Fish-induced mercury poisoning.
"I've been examined by every medical specialist. If a medical test exists, I've been subjected to it. Nothing helped my slowly atrophying arms until we suspected mercury poisoning. That can be attributed to my daily diet of tuna fish."
The individual quoted above admits that for several decades he consumed tuna fish, known to be high in mercury, without realizing that his dietary regimen would have eventually crippled him beyond any relief. A change in diet alleviated the recurring pain moderately, but damage inflicted during the past has not been reversible.
The high levels of mercury found in Florida fish pose a health hazard that has caused state health officials in Tallahasee, Florida, to study the problem. Other states and communities, encouraged by the Department of Environmental Regulation, are determined to seek out facts that will enable them confidently to warn the public against eating mercury-containing fish.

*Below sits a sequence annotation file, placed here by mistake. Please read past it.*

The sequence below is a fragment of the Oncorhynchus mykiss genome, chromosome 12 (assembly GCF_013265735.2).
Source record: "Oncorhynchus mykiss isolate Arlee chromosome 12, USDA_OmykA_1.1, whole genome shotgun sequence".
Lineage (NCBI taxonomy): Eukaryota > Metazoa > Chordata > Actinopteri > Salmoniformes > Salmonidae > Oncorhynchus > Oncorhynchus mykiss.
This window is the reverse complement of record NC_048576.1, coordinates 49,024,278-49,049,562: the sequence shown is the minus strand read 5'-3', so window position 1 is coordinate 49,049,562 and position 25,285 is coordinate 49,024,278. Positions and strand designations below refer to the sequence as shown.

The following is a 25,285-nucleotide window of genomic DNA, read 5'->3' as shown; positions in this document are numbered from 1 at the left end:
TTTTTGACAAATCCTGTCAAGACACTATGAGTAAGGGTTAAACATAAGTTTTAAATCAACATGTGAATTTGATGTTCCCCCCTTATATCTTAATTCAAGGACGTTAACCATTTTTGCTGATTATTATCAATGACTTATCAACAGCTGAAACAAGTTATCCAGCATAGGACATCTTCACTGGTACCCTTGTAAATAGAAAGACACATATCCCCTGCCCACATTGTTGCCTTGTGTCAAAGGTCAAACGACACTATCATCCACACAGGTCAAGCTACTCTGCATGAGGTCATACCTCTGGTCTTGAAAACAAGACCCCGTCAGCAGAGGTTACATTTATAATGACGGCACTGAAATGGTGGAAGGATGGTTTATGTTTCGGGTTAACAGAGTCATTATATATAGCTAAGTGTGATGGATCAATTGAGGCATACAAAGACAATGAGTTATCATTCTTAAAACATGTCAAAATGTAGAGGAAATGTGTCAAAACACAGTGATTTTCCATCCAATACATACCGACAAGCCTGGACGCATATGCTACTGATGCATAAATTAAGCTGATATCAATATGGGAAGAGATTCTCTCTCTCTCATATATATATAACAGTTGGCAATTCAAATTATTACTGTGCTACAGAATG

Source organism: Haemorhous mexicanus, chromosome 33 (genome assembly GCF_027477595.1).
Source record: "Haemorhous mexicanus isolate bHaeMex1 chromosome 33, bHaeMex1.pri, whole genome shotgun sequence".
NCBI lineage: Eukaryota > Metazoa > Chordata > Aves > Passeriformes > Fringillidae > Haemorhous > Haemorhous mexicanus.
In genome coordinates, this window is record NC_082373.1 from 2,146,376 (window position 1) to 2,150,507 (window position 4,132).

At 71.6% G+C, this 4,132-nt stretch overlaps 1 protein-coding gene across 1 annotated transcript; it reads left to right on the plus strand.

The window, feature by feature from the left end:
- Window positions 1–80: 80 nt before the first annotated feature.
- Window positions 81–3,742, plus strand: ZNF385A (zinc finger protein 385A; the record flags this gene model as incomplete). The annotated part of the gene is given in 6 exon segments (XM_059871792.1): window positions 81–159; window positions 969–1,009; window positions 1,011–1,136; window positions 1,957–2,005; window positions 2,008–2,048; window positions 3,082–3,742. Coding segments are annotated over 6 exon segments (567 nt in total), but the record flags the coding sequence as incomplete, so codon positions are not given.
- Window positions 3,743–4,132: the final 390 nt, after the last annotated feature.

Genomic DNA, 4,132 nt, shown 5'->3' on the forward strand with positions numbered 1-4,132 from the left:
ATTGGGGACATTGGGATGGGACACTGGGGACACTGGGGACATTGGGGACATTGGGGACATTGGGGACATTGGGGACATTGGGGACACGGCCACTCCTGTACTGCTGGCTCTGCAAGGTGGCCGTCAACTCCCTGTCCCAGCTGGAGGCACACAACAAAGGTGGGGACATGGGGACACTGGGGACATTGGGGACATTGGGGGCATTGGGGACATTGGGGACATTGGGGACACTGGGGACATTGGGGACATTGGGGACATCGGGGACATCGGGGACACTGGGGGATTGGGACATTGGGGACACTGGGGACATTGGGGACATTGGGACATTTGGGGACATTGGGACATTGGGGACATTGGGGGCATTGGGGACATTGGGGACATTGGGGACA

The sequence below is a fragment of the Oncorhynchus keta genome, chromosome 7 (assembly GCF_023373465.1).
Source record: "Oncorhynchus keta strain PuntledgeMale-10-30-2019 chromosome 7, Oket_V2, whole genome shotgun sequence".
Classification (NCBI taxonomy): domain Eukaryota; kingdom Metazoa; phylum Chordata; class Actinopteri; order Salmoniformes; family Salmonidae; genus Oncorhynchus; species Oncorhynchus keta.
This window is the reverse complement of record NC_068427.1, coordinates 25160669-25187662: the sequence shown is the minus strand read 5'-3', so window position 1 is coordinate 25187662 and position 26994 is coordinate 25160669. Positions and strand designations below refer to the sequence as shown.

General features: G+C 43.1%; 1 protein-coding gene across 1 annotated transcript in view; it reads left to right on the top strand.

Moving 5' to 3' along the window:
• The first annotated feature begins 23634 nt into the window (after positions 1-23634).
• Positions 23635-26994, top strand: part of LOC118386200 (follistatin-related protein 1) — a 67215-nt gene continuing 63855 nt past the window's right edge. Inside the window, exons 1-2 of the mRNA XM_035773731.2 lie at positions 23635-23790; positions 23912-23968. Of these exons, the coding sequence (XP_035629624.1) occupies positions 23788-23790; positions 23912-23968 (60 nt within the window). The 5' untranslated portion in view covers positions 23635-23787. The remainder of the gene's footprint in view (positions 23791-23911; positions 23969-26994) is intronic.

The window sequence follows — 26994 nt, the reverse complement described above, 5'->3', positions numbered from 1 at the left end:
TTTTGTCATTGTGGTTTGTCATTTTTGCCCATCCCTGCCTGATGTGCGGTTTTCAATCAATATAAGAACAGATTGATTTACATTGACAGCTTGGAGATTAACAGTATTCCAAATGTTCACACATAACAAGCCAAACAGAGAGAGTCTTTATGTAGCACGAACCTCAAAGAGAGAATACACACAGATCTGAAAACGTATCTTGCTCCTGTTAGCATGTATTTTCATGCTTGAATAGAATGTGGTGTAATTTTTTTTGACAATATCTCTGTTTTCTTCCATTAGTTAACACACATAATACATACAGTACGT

Much of the mercury acquired by sea life can be attributed to toxic heavy metals in the air and water, along with sediment that reaches aquatic life.
Other fish that have been implicated in transference of mercury are swordfish and trout. In Pennsylvania, the Fish Commission suspects that mercury is present in bass, pickerel, and walleye in at least 12 lakes throughout the state.
Many scientists suspect that much of the problem can be attributed to release of mercury from the burning of oil and natural gas, the use of latex paints, and trash-to-stream incinerators.
"The fastest way for mercury to reach humans," a Florida state official commented, "is to swallow it in the food supply. Fish especially."
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|Publication:||Nutrition Health Review|
|Date:||Mar 22, 1991|
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